“Who knows? Perhaps you have come to royal dignity for just such a time as this.” – Mordecai to Esther
I’ve always loved this passage from the book of Esther. I appreciate Mordecai’s honesty, his lack of dogmatism, his “Who knows?” and his “Perhaps?” But most of all I’m drawn to the idea of “Such a time as this….”
Time is an interesting phenomenon. In our “Western mindset” we are so used to watching time, planning around it, measuring it with “precise” instruments, and variously attempting to hem it in. We do this to the extent that most of us go from day-to-day believing that time is everything our almanacs, calendars, clocks, watches, computers, cars, phones, tablets, stoves, microwaves, televisions, DVDs, and other digital devices constantly tell us.
The Earth rotates on its axis; the planets revolve around our sun, the entire solar system moves through space; the Milky Way – of which our set of sun and planets is a part – not only rotates around its own center, but turns out to be only one of many galaxies in our “local” region of the Virgo Supercluster.
Time as measured by months, days, hours, minutes and seconds is a fixed fraction of the movement of our planet in relation to our sun. The properties of time, then, are subject to the behavior and the relative movements of objects that careen through space at vast speeds. Or do they? Because even “speed” is a relative understanding, dependent on time and fixed points for its calculation.
We’ve all used expressions such as “time flies,” “I don’t know where the time went,” “I thought it would never be over,” or that was the longest three hours of my life!” Or how about the idea that time appears to speed up the older we get?
Fact is, time is seldom as neatly packaged and manageable as the handy calendar on your iPhone would suggest.
ABOUT FACE: Here’s a story, and in sharing it I’m going to contradict a principle I’ve often advanced in my own writing: Back in the mid 1980′s, when Rebekah and I were raising small children and leading a huge group of young adults at Trinity Presbyterian Church in Pensacola, we invited a guest speaker to talk about “Time Management.”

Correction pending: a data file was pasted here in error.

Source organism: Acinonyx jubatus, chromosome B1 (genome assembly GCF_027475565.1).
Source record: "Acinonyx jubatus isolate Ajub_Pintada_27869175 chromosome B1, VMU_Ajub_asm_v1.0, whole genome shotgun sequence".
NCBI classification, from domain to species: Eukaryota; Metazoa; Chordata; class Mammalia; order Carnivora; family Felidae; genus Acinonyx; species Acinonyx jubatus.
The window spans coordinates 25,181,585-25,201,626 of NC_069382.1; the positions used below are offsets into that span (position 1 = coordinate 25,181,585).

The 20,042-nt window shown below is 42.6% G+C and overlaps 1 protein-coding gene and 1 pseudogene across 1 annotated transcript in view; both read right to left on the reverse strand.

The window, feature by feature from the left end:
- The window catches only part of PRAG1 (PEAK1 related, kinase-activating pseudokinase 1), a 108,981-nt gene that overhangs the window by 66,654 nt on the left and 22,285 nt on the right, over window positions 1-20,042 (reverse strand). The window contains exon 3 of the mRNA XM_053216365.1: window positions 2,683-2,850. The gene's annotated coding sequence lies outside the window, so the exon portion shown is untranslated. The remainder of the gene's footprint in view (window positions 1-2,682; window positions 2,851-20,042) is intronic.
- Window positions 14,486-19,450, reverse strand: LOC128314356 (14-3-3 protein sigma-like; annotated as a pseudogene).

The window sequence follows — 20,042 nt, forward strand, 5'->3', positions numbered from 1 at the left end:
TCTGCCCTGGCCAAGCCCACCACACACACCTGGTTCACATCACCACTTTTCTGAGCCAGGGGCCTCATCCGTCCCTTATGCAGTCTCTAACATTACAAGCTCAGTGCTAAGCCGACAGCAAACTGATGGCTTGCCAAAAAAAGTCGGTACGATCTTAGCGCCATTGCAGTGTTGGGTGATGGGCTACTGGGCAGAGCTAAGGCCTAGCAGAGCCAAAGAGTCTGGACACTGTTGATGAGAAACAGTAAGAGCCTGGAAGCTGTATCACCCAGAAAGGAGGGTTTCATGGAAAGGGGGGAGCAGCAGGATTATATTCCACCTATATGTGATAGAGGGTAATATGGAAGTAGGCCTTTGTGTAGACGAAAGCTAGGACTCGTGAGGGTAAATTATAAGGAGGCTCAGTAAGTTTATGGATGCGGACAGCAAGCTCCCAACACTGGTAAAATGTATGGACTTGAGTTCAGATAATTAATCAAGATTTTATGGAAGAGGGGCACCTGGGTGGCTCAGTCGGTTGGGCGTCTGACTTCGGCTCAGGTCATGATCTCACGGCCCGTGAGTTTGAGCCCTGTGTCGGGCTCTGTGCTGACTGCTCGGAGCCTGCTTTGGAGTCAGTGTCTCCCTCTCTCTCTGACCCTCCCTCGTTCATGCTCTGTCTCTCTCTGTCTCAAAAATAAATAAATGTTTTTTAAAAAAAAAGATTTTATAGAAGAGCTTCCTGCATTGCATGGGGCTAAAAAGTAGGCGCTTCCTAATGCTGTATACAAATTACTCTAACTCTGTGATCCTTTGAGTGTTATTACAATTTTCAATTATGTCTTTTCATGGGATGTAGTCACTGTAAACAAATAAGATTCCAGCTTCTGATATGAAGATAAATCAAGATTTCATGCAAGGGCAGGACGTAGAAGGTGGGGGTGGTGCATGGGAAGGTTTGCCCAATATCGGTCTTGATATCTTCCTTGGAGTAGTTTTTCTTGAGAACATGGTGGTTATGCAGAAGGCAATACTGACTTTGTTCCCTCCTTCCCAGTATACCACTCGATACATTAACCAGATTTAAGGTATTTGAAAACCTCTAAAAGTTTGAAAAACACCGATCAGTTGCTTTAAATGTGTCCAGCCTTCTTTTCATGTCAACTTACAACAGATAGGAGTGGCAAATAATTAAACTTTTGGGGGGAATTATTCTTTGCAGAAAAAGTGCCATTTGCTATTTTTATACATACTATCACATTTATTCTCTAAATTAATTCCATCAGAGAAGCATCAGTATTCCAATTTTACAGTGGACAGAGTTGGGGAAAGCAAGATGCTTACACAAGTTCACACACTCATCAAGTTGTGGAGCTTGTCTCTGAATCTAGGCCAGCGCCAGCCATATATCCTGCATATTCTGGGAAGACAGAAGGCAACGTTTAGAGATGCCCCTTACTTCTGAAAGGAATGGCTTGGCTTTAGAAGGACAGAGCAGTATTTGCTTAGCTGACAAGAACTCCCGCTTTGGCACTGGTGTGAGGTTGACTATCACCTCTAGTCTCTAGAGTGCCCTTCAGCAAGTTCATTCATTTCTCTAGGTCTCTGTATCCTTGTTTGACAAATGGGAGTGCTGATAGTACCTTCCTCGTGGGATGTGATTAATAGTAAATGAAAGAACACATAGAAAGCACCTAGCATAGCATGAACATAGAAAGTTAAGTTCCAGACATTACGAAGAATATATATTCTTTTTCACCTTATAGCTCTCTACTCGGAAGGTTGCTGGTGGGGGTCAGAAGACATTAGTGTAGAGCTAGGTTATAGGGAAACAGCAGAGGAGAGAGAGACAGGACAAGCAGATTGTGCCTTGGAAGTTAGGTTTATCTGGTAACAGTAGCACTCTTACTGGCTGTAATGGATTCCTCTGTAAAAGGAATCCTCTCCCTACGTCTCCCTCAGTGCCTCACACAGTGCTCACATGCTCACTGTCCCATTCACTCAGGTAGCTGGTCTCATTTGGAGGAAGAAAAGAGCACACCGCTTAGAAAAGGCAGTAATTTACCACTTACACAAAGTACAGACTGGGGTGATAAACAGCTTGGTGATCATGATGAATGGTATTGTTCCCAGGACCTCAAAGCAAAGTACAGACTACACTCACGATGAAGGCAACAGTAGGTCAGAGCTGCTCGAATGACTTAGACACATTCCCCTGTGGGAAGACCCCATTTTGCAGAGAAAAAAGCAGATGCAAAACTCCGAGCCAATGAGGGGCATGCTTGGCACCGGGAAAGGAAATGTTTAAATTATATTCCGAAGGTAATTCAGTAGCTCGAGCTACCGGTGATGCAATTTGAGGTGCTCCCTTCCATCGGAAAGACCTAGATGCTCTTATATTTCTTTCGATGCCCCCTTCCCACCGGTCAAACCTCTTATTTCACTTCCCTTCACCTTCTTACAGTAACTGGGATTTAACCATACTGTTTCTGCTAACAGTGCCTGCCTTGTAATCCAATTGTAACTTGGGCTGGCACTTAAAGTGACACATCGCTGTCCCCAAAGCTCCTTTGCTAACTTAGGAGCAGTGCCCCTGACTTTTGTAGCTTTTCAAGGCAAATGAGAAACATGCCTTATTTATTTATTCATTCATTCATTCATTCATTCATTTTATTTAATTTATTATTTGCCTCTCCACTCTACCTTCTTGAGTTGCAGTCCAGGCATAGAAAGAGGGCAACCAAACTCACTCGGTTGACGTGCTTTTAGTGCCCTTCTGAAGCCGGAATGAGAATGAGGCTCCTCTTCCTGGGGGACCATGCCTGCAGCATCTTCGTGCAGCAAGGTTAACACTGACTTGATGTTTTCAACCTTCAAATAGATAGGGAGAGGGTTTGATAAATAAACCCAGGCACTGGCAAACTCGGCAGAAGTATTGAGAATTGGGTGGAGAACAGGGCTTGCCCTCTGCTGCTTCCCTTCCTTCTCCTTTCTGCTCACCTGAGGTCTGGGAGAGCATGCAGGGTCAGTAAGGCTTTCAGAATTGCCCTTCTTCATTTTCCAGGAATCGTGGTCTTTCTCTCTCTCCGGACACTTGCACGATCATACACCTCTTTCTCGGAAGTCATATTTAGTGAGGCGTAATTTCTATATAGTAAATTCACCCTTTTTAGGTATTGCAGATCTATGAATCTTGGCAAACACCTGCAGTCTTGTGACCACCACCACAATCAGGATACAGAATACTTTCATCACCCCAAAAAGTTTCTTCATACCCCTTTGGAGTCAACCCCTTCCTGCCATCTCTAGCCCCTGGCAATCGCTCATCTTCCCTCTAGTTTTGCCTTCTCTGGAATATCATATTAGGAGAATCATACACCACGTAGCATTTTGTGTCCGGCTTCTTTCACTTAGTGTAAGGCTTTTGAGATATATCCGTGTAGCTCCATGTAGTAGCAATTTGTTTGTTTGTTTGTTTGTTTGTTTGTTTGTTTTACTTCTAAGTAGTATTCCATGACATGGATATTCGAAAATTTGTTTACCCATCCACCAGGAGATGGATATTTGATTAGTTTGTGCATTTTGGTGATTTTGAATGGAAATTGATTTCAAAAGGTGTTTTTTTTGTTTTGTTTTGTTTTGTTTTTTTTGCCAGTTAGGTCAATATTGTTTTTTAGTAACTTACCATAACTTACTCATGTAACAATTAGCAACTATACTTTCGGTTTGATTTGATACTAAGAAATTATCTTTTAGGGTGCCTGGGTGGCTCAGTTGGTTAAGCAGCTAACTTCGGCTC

The speaker made a lot of people uncomfortable by insisting that we each have the same 24-hours available on a daily basis, and that what we do with that time is 100% our personal choice. We choose to work long hours rather than spend more family time; we choose to live in a smaller house, or live a less costly life-style in order to free up more time for priorities other than work; we choose soccer over church, family-game-night over television, a weekend retreat over 12-hours of yard-work.
We weigh the balance, in other words, and we apportion each set of 60-minute intervals according to the values we choose to practice.
NOT SO SIMPLE: Mostly, I still agree with the ideas that our time-management speaker put forward. But I don’t agree any more that allotments of time are as interchangeable as she suggested. Time is not a discrete, easily managed, linear entity. Time rushes forward, headlong; time accelerates and decelerates; time stands still; sometimes, time does not exist at all.
And what does this have to do with the passage from Esther I love so much? Well, for me at least, every time I come across Mordecai’s words, “Perhaps…. for just such a time as this… who knows…” then I have to wonder, and I have to ask myself what God has in mind for me in just such a time as today?
“Who knows? Perhaps you have come to royal dignity for just such a time as this.”